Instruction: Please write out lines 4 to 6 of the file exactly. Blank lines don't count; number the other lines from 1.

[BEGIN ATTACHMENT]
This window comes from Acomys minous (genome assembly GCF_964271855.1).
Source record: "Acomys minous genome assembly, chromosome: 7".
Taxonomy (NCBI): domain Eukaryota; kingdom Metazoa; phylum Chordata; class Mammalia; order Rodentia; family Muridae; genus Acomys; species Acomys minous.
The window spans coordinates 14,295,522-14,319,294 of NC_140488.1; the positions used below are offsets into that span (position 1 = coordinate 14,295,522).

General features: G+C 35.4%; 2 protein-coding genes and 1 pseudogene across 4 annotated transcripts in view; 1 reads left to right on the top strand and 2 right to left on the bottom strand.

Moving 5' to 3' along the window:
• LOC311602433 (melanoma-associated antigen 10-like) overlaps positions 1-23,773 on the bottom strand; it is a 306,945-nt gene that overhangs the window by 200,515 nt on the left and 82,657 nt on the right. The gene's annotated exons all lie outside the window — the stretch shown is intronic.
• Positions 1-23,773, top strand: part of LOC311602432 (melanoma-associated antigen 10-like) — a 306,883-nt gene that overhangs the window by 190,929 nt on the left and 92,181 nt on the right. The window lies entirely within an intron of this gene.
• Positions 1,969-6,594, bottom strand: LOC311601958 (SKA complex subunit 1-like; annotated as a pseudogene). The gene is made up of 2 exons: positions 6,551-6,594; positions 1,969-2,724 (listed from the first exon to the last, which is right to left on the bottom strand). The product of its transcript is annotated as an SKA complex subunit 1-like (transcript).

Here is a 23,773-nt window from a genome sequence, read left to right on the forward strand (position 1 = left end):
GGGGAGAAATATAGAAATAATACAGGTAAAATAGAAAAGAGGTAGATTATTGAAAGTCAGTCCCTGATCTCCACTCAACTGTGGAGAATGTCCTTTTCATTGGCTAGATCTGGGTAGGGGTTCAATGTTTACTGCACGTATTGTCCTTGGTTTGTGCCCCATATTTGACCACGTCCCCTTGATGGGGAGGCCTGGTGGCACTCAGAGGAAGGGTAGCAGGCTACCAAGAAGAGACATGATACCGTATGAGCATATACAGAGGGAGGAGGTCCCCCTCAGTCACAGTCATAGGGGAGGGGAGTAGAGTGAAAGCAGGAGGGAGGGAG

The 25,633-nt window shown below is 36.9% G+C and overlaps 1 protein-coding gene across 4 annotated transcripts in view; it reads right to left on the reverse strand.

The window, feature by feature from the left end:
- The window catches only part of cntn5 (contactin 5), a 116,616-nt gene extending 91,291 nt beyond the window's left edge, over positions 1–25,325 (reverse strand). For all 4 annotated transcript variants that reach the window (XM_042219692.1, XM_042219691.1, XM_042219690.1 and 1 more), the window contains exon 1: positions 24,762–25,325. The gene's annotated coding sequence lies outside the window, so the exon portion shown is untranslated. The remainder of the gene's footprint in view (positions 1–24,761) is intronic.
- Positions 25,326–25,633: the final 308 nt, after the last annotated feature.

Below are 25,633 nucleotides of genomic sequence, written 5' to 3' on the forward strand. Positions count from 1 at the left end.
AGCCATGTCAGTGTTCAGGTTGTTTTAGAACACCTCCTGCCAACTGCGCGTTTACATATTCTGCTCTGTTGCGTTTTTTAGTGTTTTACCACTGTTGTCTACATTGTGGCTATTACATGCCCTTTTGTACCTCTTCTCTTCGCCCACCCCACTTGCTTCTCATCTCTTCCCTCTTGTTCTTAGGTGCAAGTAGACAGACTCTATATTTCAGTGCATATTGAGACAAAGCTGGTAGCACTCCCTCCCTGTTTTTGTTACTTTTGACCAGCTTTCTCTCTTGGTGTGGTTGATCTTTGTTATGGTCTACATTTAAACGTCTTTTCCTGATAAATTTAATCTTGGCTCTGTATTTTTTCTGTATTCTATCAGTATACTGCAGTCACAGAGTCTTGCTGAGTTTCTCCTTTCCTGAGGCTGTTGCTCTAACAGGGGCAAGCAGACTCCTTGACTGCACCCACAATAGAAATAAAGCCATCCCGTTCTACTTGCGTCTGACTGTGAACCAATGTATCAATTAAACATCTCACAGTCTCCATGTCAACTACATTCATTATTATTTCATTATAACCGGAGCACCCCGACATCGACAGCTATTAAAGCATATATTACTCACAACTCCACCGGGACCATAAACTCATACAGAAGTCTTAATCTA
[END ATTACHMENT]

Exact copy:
The window spans coordinates 14,295,522-14,319,294 of NC_140488.1; the positions used below are offsets into that span (position 1 = coordinate 14,295,522).

General features: G+C 35.4%; 2 protein-coding genes and 1 pseudogene across 4 annotated transcripts in view; 1 reads left to right on the top strand and 2 right to left on the bottom strand.

Moving 5' to 3' along the window: